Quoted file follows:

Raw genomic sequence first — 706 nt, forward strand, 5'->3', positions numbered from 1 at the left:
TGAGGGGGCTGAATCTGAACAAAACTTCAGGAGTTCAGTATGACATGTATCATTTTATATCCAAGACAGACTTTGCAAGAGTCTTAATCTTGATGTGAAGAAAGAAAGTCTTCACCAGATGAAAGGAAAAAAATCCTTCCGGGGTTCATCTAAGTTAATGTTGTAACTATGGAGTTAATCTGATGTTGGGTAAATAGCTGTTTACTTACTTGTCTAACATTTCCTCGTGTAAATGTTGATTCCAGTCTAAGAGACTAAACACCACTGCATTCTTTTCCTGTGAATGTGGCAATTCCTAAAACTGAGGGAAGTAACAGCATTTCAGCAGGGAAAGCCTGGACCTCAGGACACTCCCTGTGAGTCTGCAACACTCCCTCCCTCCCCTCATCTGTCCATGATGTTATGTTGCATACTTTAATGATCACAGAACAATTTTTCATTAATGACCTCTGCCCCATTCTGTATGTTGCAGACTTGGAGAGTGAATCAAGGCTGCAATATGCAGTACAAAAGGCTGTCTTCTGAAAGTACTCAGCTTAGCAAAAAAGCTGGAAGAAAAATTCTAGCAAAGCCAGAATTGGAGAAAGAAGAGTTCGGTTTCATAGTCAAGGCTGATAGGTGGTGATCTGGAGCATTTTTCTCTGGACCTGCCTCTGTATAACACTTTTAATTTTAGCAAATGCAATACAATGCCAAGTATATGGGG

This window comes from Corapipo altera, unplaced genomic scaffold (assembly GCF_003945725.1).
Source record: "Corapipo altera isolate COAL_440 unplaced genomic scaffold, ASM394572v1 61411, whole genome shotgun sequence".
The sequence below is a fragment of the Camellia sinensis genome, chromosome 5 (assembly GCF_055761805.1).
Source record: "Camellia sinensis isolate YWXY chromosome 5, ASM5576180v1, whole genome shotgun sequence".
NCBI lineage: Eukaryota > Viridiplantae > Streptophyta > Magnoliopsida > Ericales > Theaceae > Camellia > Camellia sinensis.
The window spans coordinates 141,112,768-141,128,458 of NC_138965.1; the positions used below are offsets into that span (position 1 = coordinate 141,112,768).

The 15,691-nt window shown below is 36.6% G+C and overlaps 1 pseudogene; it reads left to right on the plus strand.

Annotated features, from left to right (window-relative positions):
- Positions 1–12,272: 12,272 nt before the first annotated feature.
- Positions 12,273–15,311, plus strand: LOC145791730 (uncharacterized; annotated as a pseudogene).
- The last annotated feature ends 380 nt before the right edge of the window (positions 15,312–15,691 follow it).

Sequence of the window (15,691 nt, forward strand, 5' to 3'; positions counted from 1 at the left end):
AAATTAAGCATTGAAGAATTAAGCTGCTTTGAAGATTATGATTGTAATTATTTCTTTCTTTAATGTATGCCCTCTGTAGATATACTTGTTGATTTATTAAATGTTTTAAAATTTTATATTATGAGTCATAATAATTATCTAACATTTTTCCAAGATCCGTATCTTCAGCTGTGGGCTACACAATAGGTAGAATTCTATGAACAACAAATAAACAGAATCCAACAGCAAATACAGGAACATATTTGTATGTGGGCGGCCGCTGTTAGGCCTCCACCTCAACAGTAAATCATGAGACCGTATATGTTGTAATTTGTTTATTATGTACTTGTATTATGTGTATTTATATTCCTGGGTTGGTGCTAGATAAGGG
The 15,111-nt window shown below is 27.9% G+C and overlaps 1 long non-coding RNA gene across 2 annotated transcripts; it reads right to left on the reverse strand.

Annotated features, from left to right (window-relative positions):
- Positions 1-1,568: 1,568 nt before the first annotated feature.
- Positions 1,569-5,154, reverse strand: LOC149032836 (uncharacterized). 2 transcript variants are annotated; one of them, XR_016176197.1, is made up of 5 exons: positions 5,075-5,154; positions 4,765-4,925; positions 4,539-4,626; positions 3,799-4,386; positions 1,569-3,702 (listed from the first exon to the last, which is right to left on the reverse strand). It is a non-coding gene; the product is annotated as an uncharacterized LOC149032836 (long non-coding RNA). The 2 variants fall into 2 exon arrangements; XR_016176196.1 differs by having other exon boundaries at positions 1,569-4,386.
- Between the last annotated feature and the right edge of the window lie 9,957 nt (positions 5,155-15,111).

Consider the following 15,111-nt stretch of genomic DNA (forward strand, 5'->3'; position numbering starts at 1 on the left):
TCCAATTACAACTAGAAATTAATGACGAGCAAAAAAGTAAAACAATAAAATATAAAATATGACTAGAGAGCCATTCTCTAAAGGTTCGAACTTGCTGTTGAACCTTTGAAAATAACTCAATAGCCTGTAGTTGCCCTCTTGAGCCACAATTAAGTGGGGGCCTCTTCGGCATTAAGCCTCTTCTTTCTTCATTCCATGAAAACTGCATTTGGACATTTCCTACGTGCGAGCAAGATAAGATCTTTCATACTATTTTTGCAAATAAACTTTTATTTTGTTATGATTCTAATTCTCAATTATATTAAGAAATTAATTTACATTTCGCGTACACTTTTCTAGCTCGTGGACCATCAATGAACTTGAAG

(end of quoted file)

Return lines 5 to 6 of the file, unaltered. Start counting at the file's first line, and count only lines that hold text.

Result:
The sequence below is a fragment of the Camellia sinensis genome, chromosome 5 (assembly GCF_055761805.1).
Source record: "Camellia sinensis isolate YWXY chromosome 5, ASM5576180v1, whole genome shotgun sequence".